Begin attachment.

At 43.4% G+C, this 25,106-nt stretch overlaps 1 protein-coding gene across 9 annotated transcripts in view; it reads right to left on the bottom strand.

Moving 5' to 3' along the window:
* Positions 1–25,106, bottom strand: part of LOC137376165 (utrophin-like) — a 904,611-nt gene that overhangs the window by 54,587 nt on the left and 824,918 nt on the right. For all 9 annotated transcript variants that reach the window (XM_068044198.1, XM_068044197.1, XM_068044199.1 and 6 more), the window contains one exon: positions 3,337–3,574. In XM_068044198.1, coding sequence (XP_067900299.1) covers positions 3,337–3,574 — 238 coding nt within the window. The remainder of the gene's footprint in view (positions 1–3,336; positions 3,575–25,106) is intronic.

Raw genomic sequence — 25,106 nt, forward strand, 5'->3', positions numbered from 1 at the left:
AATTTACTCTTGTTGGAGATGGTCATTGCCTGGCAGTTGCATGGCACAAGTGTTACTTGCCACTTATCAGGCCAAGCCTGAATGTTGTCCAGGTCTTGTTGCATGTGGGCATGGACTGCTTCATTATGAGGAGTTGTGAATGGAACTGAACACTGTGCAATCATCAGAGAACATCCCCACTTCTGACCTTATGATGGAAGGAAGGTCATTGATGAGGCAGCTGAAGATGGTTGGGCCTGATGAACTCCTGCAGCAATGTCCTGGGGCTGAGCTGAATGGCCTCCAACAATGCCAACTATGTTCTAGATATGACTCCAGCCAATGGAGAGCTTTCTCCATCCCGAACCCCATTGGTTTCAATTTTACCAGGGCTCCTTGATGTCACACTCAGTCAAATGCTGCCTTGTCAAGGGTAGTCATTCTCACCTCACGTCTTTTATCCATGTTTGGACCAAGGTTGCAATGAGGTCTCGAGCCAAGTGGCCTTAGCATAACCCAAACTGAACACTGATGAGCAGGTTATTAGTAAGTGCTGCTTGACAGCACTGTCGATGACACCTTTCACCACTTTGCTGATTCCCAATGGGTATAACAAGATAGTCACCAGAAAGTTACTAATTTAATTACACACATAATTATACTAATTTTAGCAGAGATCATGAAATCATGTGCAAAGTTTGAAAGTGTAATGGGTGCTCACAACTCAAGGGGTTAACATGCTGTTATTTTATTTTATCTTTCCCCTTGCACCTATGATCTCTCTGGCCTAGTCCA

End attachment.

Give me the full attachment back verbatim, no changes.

At 43.4% G+C, this 25,106-nt stretch overlaps 1 protein-coding gene across 9 annotated transcripts in view; it reads right to left on the bottom strand.

Moving 5' to 3' along the window:
* Positions 1–25,106, bottom strand: part of LOC137376165 (utrophin-like) — a 904,611-nt gene that overhangs the window by 54,587 nt on the left and 824,918 nt on the right. For all 9 annotated transcript variants that reach the window (XM_068044198.1, XM_068044197.1, XM_068044199.1 and 6 more), the window contains one exon: positions 3,337–3,574. In XM_068044198.1, coding sequence (XP_067900299.1) covers positions 3,337–3,574 — 238 coding nt within the window. The remainder of the gene's footprint in view (positions 1–3,336; positions 3,575–25,106) is intronic.

Raw genomic sequence — 25,106 nt, forward strand, 5'->3', positions numbered from 1 at the left:
AATTTACTCTTGTTGGAGATGGTCATTGCCTGGCAGTTGCATGGCACAAGTGTTACTTGCCACTTATCAGGCCAAGCCTGAATGTTGTCCAGGTCTTGTTGCATGTGGGCATGGACTGCTTCATTATGAGGAGTTGTGAATGGAACTGAACACTGTGCAATCATCAGAGAACATCCCCACTTCTGACCTTATGATGGAAGGAAGGTCATTGATGAGGCAGCTGAAGATGGTTGGGCCTGATGAACTCCTGCAGCAATGTCCTGGGGCTGAGCTGAATGGCCTCCAACAATGCCAACTATGTTCTAGATATGACTCCAGCCAATGGAGAGCTTTCTCCATCCCGAACCCCATTGGTTTCAATTTTACCAGGGCTCCTTGATGTCACACTCAGTCAAATGCTGCCTTGTCAAGGGTAGTCATTCTCACCTCACGTCTTTTATCCATGTTTGGACCAAGGTTGCAATGAGGTCTCGAGCCAAGTGGCCTTAGCATAACCCAAACTGAACACTGATGAGCAGGTTATTAGTAAGTGCTGCTTGACAGCACTGTCGATGACACCTTTCACCACTTTGCTGATTCCCAATGGGTATAACAAGATAGTCACCAGAAAGTTACTAATTTAATTACACACATAATTATACTAATTTTAGCAGAGATCATGAAATCATGTGCAAAGTTTGAAAGTGTAATGGGTGCTCACAACTCAAGGGGTTAACATGCTGTTATTTTATTTTATCTTTCCCCTTGCACCTATGATCTCTCTGGCCTAGTCCA